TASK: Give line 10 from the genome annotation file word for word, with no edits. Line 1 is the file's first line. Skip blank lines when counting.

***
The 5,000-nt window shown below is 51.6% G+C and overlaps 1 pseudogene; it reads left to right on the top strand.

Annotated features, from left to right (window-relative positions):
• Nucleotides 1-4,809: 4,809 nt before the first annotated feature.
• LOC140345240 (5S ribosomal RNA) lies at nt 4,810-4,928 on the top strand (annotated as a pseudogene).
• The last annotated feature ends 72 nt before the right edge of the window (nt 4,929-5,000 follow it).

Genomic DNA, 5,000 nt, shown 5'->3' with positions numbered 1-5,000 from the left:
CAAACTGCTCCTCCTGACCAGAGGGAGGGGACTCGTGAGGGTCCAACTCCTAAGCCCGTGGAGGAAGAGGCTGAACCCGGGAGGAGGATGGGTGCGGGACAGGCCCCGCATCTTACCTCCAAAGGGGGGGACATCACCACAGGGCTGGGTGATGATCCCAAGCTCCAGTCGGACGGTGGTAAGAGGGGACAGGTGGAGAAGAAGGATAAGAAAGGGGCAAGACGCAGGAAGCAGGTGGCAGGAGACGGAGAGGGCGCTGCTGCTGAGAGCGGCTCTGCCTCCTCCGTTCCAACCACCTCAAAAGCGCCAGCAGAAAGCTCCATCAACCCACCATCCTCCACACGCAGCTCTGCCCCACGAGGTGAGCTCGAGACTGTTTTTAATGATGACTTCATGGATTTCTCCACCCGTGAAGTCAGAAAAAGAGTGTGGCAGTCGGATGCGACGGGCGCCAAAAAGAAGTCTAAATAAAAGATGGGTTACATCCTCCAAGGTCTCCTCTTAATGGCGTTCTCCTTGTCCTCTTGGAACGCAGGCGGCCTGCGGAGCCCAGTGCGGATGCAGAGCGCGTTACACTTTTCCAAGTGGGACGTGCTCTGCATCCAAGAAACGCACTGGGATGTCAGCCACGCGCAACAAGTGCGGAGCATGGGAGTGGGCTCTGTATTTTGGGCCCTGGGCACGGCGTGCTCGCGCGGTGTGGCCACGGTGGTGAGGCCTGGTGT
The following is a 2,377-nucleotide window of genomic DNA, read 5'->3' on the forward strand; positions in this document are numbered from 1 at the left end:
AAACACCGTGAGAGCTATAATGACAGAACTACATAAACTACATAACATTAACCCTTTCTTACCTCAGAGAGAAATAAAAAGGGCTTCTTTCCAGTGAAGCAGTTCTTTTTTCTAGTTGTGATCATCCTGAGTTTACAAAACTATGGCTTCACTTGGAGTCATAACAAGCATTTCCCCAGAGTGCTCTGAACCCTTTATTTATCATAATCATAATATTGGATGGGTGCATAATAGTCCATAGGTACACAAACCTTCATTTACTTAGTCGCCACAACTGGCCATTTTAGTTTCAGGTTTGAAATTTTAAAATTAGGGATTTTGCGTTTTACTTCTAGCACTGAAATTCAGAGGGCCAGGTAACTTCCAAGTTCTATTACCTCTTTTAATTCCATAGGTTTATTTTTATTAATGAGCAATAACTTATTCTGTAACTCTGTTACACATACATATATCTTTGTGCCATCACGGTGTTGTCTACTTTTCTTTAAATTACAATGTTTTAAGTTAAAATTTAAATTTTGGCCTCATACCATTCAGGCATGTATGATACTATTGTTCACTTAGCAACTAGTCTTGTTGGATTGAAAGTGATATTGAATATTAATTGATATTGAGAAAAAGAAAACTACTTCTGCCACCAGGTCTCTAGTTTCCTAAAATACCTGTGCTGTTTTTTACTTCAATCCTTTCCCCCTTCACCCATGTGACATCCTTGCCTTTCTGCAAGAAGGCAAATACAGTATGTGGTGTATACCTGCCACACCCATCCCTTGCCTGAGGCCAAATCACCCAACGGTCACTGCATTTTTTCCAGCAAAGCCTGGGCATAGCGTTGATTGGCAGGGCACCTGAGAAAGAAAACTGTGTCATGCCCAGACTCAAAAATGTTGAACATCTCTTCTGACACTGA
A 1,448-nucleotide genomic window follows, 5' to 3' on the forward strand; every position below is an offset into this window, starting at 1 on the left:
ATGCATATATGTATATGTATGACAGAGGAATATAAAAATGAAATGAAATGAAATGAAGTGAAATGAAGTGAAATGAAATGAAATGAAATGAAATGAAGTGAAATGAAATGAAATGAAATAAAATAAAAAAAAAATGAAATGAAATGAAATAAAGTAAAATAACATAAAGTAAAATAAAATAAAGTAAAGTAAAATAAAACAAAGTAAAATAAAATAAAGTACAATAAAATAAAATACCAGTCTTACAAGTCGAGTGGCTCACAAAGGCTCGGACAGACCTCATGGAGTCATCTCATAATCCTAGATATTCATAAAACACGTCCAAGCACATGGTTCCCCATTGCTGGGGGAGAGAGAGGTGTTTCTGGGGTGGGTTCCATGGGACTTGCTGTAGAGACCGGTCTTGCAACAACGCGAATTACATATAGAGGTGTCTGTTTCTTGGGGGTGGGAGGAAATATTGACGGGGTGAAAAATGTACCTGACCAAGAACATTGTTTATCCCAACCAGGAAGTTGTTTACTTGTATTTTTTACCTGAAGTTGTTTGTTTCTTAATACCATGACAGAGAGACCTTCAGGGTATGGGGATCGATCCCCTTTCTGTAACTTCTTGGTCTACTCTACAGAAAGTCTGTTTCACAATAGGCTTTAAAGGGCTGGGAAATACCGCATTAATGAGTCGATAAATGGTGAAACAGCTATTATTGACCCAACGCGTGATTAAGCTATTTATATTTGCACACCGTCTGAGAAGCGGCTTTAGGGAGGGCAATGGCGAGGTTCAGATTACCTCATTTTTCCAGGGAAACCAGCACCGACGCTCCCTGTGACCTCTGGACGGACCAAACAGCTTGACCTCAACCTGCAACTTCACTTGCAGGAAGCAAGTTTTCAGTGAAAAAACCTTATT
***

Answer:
A 1,448-nucleotide genomic window follows, 5' to 3' on the forward strand; every position below is an offset into this window, starting at 1 on the left: